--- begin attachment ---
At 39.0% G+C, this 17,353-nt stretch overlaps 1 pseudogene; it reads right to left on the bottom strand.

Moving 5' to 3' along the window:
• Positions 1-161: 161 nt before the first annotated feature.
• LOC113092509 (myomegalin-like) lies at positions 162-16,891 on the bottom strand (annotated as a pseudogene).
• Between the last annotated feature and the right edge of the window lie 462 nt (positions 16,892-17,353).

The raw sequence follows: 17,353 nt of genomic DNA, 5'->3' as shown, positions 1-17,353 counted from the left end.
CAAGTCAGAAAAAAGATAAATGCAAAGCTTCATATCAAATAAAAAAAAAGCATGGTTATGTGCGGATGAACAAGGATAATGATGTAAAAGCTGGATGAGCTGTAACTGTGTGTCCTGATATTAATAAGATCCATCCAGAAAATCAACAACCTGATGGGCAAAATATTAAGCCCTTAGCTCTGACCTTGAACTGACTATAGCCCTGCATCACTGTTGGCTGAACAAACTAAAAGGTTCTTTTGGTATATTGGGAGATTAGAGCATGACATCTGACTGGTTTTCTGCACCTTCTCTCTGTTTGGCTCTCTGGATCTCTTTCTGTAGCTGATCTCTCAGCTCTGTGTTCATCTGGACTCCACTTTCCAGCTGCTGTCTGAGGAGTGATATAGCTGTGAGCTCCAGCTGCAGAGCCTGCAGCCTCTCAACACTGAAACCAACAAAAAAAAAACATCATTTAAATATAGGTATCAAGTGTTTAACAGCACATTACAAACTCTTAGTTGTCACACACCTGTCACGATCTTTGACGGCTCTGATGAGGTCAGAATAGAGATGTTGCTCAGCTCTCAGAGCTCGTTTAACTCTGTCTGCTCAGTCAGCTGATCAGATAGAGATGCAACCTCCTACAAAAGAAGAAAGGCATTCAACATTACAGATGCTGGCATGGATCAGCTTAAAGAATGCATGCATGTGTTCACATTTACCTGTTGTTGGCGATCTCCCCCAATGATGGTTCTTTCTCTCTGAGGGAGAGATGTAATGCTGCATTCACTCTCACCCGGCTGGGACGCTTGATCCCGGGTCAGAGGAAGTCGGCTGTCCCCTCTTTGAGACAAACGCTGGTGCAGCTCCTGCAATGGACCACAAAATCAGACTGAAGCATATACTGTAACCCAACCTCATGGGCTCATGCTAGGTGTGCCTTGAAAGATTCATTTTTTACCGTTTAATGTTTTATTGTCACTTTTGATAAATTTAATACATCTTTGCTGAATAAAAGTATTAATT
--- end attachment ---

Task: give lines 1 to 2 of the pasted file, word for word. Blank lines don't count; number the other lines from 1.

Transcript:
At 39.0% G+C, this 17,353-nt stretch overlaps 1 pseudogene; it reads right to left on the bottom strand.

Moving 5' to 3' along the window: